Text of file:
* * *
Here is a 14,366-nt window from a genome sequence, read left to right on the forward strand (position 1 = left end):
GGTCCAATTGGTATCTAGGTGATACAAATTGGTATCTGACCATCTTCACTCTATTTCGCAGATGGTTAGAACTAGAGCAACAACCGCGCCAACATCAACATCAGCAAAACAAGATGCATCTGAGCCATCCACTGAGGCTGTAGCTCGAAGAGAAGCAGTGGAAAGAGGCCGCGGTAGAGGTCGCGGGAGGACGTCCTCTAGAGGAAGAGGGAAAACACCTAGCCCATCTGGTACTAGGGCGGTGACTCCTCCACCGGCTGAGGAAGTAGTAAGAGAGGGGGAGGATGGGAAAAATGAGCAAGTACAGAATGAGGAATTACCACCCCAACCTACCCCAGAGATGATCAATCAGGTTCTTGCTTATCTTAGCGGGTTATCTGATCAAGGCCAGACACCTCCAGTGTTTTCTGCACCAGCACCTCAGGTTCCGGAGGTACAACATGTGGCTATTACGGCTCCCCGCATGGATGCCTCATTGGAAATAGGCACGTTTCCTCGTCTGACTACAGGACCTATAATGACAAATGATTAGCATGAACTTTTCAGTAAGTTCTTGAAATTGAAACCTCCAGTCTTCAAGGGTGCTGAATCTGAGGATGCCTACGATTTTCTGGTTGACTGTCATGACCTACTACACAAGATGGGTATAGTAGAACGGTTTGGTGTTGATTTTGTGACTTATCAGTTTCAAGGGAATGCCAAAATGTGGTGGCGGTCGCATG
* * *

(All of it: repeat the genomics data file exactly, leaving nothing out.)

Here is a 14,366-nt window from a genome sequence, read left to right on the forward strand (position 1 = left end):
GGTCCAATTGGTATCTAGGTGATACAAATTGGTATCTGACCATCTTCACTCTATTTCGCAGATGGTTAGAACTAGAGCAACAACCGCGCCAACATCAACATCAGCAAAACAAGATGCATCTGAGCCATCCACTGAGGCTGTAGCTCGAAGAGAAGCAGTGGAAAGAGGCCGCGGTAGAGGTCGCGGGAGGACGTCCTCTAGAGGAAGAGGGAAAACACCTAGCCCATCTGGTACTAGGGCGGTGACTCCTCCACCGGCTGAGGAAGTAGTAAGAGAGGGGGAGGATGGGAAAAATGAGCAAGTACAGAATGAGGAATTACCACCCCAACCTACCCCAGAGATGATCAATCAGGTTCTTGCTTATCTTAGCGGGTTATCTGATCAAGGCCAGACACCTCCAGTGTTTTCTGCACCAGCACCTCAGGTTCCGGAGGTACAACATGTGGCTATTACGGCTCCCCGCATGGATGCCTCATTGGAAATAGGCACGTTTCCTCGTCTGACTACAGGACCTATAATGACAAATGATTAGCATGAACTTTTCAGTAAGTTCTTGAAATTGAAACCTCCAGTCTTCAAGGGTGCTGAATCTGAGGATGCCTACGATTTTCTGGTTGACTGTCATGACCTACTACACAAGATGGGTATAGTAGAACGGTTTGGTGTTGATTTTGTGACTTATCAGTTTCAAGGGAATGCCAAAATGTGGTGGCGGTCGCATG